Project file on GitHub
## Problem description

## Model Setup

## Input files

## Analytical solution

## Results and evaluation

## References

## Appendix

The pressure buildup test is performed by shutting in a producing well at time \(t=t_p\), after which a smooth rise of the well head pressure can be observed. For a geothermal reservoir, the buildup test result is interpreted using a Horner plot in order to evaluate the reservoir permeability or transmissivity. In this benchmark, observation data from a geothermal well is employed to parameterize the numerical model. In the model, a time dependent nodal source term was set up to represent the shut-in operation. The simulated pressure profile is then verified against the analytical solution.

This benchmark represents a scenario in which the well had been producing geothermal brine for \(118\ \mathrm{h}\) at a rate of \(78\ t/\mathrm{h}\) and was then shut in for a buildup test. At the given reservoir temperature (260\(^\circ\)C) and pressure (\(47\ \mathrm{bar}\)), the density and viscosity of the water and steam mixture were calculated as \(\rho=78.68\ \mathrm{kg/m^3}\) and \(\mu=1.295\times10^{-4}\ \mathrm{Pa\ s}\). The compressibility of the mixture was estimated as \(nc_t=0.0805\ \mathrm{bar^{-1}}\) (\(n\) refers to the porosity of the reservoir), which yields a specific storage coefficient of \(S=\rho gnc_t=6.21\times 10^{-4}\ \mathrm{m^{-1}}\). The observed pressure readings during the buildup test are cited from Chapter 6 of the book *Geothermal Power Generation* [1], and the data is archived in the Appendix.

The permeability of the reservoir can be estimated by means of a Horner plot, in which the pressure \(p\) is plotted against \((t_p+\Delta t)/\Delta t\), i.e. Horner time on a semi-logarithmic scale (cf. Figure 1). In the Horner plot, the data points form a straight line in the late-time period of the test. Note that the time increases in the opposite direction of the *X*-axis. Therefore, the linear section appears at the left side of the diagram.

Figure 1: Horner plot (\(p\) vs \((t_p+\Delta t)/\Delta t\)) for buildup test showing the inferred Horner straight line

The slope \(m\) of the Horner straight line is expressed as: \[m=0.1832\frac{Q\mu}{\kappa b}\] in which \(Q\ \mathrm{[L^3/T]}\ (Q>0)\) is the production rate of the well before shut-in, \(\kappa\ \mathrm{[L^2]}\) is the permeability and \(b\ \mathrm{[L]}\) is the aquifer thickness. From the Horner plot, we can infer a Horner straight line with a slope of \(m=0.79\). Therefore the transmissivity of the aquifer can be calculated as \[\begin{aligned} \kappa b&=&0.1832\frac{Q\mu}{m}=0.1832\frac{((78000/3600)/78.68)\times1.295\times10^{-4}}{7.09\times10^5}\\&=&9.2\times10^{-12}\ \mathrm{m^3}\end{aligned}\] In addition, the straight line in the Horner plot can be extracted to a Horner time of 1, which corresponds to the infinite shut-in time \((\Delta t)\). This leads to an extrapolated pressure \(p_0\) of \(67.5~\mathrm{kPa}\), which is the undisturbed reservoir pressure .

The benchmark project is defined in the input file `buildup_test.prj`

. It defines the process to be solved as “LiquidFlow” and the primary variable is hence pressure. The initial condition is set to \(p_0=67.5\ \mathrm{bar}\) and the undisturbed boundary is achieved by a large domain size \((r=1000\ \mathrm{m})\). The time-dependent source term is applied in this benchmark. From the beginning until \(t=424800\) sec, the pumping rate was maintained at a constant rate. Afterwards, the well is shut-in and pressure starts to build up. The geometries used to specify the model domain, boundary conditions, and source term can be found in `line_1000_axi.gml`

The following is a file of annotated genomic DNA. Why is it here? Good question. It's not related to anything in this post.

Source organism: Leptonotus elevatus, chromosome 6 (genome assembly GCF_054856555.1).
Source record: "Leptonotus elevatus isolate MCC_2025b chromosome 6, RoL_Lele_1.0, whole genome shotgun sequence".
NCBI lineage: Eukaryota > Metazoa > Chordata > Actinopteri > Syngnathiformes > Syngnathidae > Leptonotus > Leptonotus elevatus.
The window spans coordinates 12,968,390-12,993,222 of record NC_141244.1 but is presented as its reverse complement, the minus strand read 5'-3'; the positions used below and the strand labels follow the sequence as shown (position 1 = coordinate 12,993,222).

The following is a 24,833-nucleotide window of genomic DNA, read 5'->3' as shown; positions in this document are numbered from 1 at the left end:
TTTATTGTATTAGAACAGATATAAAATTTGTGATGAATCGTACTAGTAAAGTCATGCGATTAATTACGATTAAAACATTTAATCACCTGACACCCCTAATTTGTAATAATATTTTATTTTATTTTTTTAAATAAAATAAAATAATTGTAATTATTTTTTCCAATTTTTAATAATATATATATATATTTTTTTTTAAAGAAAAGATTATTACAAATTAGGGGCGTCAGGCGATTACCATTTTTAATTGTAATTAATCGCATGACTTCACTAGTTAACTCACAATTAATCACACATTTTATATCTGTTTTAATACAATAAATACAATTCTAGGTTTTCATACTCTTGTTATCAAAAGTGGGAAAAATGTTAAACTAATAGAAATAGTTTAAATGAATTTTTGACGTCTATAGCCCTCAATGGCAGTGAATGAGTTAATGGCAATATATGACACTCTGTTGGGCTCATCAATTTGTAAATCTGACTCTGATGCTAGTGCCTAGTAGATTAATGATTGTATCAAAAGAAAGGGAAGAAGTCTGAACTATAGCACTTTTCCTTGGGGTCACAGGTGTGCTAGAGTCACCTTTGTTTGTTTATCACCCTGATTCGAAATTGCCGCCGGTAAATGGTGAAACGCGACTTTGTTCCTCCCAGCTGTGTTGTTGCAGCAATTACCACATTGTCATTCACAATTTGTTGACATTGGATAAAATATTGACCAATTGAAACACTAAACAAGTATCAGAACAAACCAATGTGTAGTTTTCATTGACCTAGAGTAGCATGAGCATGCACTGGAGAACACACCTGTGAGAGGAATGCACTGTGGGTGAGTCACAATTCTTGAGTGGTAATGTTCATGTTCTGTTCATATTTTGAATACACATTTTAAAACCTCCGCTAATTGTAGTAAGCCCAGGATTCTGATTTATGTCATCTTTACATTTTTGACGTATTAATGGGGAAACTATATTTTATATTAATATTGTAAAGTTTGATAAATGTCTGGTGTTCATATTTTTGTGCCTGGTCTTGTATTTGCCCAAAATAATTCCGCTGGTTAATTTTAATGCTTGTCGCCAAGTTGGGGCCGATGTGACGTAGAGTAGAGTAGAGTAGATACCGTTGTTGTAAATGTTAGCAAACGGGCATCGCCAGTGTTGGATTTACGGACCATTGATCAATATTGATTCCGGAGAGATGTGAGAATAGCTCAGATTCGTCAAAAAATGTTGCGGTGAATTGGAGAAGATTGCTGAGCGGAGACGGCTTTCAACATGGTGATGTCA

file. The mesh is specified in `line_1000_axi.vtu`

, which is stored in the VTK format and can be directly visualized in Paraview.

The pressure buildup test is comparable to a pumping recovery test as the extraction rate is first kept constant at \(Q\), and then becomes zero at \(t=t_p\). This benchmark then adopts the same assumptions as in the Theis’ problem. The analytical solution of the pressure difference \(\Delta p\) with respect to the initial pressure \(p_0\) is the sum of two Theis curves: one starting at \(t=0\) and another starting at \(t=t_p\) but with an opposite extraction rate, i.e. for \(t\leq t_p\), \[\Delta p=\rho g \frac{-Q}{4\pi T}W\left(\frac{r^2S}{4Tt}\right)\] and for \(t>t_p\), \[\Delta p=\rho g \frac{-Q}{4\pi T}W\left(\frac{r^2S}{4Tt}\right)+\rho g \frac{Q}{4\pi T}W\left(\frac{r^2S}{4T(t-t_p)}\right)\]

The pressure evolution is simulated throughout the domain and the result is compared with the analytical solution at \(r=10.287\ \mathrm{m}\). In Figure 2, it can be observed that the numerical model fits with the analytical solution very well. The absolute and relative error between the analytical and numerical solution is depicted in Figure 3.

Figure 2: OGS 6 result compared with analytical solution

Figure 3: Absolute and relative error

[1] RN Horne. Characterization, evaluation, and interpretation of well data. In: R DiPippo, editor,Geothermal Power Generation, chapter 6, pages 141–163.Elsevier, 2016.

\(\Delta t\) (h) | \(\Delta p\) (bar) | \(\Delta t\) (h) | \(\Delta p\) (bar) |
---|---|---|---|

0.0024 | 0.174 | 0.1708 | 3.65 |

0.0073 | 0.695 | 0.2442 | 4.00 |

0.0098 | 1.13 | 0.3667 | 4.26 |

0.0122 | 1.30 | 0.6111 | 5.13 |

0.0171 | 1.57 | 0.8556 | 6.35 |

0.022 | 1.74 | 1.2194 | 7.48 |

0.0244 | 1.91 | 1.5861 | 8.17 |

0.0292 | 2.00 | 1.8361 | 8.43 |

0.0367 | 2.09 | 2.4417 | 9.22 |

0.0414 | 2.17 | 3.4167 | 10.2 |

0.0489 | 2.43 | 3.8611 | 10.4 |

0.0586 | 2.61 | 6.3056 | 11.8 |

0.0733 | 2.78 | 8.3056 | 12.6 |

0.0856 | 2.96 | 10.9722 | 13.2 |

0.0975 | 3.13 |

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